Increased public water supply demands have greatly stripped the river of its flow. When the reservoir is below capacity, the flow rate downstream of the lake is actually less than that above, despite having been augmented by the many additional streams and springs that feed the reservoir. Coupled with abstraction further downstream, this helps to explain why the River Chew is no longer the navigable water course that it once was.
From the lake outfall the Chew flows north to the town of Chew Magna, where it is crossed by the medieval Tun Bridge. The town was a thriving woollen centre in the Middle Ages, with a former tucking mill sited close to the bridge. The river is bolstered by Winford Brook as it leaves the town on its way to Stanton Drew.
The river deepens as it approaches the high weir at Stanton Drew, built to supply power to the nearby mill. After flowing beneath another medieval limestone bridge, the Chew passes to the left of the Stanton Drew Stone Circles, which date from approximately 3000-2000 BC. Legend states that the stones are the remains of a wedding party and musicians, petrified by the Devil for revelling on the Sabbath.
After meandering for another mile, the flow is checked once more by the weir and sluice at Bye Mills, a former iron and copper battery mill that was in use from the 1600's until 1860. The site was later used as a paper mill and is now a restored residential property, having been derelict and overgrown for many years.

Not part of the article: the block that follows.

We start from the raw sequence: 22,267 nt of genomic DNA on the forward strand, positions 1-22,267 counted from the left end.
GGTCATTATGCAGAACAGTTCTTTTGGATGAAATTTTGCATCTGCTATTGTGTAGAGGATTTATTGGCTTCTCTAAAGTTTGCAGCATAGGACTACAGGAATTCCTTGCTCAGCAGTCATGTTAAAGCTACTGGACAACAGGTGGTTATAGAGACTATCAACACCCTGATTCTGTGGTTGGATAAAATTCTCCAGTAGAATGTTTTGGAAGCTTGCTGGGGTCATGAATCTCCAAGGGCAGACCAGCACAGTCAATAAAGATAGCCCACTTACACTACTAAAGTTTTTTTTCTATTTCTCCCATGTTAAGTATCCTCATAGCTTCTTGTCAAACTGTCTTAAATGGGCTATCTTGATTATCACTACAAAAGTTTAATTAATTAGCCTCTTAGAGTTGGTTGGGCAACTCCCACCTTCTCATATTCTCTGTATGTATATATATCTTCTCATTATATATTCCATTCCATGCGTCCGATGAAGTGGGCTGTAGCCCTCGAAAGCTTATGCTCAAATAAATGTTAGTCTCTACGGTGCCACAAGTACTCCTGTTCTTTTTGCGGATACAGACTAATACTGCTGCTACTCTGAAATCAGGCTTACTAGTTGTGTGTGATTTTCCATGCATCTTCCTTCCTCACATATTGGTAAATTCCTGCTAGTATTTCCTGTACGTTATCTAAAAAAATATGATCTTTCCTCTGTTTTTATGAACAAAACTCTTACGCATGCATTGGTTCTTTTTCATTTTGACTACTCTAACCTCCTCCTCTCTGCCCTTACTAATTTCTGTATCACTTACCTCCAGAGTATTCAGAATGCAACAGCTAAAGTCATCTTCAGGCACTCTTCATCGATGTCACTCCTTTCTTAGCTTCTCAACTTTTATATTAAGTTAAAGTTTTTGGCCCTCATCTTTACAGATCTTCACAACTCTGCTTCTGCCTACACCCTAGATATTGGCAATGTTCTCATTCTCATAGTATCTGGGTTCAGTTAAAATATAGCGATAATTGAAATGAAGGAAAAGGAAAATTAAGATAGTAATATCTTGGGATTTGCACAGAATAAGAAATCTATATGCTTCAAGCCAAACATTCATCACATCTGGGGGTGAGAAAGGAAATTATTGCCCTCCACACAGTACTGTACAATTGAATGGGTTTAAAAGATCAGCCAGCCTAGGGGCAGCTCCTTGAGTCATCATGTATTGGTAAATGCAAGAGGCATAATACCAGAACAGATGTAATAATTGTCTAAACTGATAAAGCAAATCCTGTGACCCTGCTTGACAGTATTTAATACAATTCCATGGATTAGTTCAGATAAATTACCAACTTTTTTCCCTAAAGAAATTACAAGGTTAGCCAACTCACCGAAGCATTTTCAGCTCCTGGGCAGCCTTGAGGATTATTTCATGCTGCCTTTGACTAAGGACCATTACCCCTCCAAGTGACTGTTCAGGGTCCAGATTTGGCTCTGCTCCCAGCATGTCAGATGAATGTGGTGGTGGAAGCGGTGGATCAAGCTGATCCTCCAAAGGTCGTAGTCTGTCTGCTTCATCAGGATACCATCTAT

The valley sides close in as the river travels to Pensford, beneath the impressive 330-yard, 16 arch railway viaduct which was built in 1873 to carry the Bristol and North Somerset Railway over the Chew Valley. It was closed following the floods of 1968, which had weakened its structure, though the last passenger service had already ceased in 1957 when major national rail cuts took place.
Downstream the River Chew once powered Pensford Mill via a small leat and mill race, creating a small island on which the St Thomas A Beckett Church, graveyard and public house gardens now stand. It mainly operated as a grist mill but also served as a copper warehouse. Pensford was an important medieval wool town and doubtless the original building acted as a fulling or tucking mill.
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